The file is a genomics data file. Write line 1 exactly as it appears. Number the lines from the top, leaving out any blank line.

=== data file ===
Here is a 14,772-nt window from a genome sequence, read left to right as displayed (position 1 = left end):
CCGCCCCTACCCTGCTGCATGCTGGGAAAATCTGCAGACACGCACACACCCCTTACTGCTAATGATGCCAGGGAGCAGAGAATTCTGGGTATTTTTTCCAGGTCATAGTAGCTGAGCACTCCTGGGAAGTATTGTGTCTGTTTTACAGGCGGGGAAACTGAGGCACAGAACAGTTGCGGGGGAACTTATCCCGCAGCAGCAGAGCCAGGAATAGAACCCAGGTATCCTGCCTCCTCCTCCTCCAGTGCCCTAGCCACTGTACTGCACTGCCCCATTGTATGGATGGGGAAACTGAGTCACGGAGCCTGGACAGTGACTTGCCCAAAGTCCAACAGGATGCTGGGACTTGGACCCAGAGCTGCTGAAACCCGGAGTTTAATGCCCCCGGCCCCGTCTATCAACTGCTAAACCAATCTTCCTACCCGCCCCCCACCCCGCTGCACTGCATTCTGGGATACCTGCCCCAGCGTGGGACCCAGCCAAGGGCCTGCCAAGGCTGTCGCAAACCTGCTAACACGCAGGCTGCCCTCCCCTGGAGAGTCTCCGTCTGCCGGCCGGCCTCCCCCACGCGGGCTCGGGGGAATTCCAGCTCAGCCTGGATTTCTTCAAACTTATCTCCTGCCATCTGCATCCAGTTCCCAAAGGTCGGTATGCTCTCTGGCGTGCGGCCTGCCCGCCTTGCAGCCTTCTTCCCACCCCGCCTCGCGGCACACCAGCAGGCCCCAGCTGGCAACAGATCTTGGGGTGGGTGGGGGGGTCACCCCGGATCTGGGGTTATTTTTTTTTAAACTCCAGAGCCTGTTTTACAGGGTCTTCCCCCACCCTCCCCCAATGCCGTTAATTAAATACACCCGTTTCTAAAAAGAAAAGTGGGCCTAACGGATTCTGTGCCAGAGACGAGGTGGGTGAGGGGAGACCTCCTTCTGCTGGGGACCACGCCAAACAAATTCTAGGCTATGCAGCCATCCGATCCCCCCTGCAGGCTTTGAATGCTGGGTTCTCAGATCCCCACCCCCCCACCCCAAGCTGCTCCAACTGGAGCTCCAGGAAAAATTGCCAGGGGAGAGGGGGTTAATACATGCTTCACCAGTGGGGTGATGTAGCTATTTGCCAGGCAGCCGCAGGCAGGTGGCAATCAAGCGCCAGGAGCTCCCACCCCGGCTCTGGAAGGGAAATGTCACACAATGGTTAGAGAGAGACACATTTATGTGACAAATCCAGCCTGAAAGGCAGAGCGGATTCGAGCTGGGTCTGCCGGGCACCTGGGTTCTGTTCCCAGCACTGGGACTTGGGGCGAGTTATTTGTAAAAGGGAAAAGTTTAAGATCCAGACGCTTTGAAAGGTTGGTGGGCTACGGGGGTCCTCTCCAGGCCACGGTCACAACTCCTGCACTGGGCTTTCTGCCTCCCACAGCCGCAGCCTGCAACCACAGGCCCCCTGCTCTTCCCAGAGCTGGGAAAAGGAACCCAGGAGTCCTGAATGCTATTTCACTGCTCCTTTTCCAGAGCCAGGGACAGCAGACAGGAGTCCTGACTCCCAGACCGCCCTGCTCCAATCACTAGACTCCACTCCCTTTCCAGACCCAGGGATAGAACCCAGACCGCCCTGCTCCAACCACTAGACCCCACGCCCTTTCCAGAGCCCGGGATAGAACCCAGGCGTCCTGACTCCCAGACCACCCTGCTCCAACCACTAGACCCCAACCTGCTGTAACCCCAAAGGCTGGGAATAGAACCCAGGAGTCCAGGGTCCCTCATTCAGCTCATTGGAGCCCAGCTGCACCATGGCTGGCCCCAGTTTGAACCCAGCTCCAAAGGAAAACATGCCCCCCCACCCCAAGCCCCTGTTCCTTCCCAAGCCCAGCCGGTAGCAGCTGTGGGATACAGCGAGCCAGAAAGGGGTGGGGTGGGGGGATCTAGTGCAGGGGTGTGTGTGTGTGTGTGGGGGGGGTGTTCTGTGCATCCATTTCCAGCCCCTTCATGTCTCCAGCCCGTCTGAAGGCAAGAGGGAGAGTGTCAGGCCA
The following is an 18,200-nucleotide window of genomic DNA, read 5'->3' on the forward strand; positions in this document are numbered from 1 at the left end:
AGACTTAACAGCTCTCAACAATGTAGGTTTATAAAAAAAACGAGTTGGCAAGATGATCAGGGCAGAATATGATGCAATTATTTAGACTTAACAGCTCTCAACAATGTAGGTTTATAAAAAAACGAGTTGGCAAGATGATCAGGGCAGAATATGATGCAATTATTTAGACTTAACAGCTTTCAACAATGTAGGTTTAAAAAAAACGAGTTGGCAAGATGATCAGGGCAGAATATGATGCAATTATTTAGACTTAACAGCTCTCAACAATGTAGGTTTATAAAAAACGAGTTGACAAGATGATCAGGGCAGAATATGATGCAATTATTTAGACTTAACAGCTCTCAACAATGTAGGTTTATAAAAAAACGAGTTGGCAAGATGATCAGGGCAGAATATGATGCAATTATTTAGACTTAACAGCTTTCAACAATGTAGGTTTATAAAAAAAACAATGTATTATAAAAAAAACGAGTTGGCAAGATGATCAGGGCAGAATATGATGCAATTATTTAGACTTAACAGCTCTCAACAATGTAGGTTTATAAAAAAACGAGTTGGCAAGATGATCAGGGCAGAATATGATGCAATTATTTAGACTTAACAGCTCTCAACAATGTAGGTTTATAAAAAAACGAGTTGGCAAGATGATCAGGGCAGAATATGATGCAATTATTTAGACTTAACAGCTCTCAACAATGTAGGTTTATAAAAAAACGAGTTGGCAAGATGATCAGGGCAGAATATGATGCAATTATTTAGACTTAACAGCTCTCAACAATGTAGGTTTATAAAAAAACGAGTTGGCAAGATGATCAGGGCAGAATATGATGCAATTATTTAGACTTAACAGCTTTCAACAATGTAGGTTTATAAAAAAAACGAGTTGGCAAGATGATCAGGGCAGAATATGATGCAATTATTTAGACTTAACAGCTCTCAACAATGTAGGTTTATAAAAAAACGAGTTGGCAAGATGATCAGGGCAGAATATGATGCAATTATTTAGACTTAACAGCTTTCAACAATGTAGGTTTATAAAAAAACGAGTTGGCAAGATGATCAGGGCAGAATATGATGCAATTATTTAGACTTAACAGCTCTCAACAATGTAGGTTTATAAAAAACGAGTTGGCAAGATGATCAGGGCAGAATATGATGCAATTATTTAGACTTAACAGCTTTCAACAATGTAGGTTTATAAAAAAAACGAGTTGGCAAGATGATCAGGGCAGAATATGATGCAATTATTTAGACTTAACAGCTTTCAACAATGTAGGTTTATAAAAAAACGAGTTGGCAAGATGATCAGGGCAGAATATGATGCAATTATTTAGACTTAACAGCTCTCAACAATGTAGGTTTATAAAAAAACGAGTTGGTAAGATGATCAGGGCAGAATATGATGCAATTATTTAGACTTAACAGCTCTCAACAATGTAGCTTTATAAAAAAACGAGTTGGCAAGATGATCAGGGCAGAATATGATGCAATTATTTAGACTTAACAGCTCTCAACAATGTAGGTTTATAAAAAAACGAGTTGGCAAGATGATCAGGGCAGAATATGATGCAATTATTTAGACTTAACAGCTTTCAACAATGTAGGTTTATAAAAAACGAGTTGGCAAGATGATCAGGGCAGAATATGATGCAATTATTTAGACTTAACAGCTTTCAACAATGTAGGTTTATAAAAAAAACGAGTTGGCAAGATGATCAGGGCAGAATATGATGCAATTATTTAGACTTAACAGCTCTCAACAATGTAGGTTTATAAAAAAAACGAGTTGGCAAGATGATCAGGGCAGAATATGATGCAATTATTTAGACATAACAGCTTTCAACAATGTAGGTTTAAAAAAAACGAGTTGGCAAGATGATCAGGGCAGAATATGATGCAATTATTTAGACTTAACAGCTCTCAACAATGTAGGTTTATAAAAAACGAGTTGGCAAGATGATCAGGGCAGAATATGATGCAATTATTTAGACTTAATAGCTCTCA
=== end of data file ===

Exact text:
Here is a 14,772-nt window from a genome sequence, read left to right as displayed (position 1 = left end):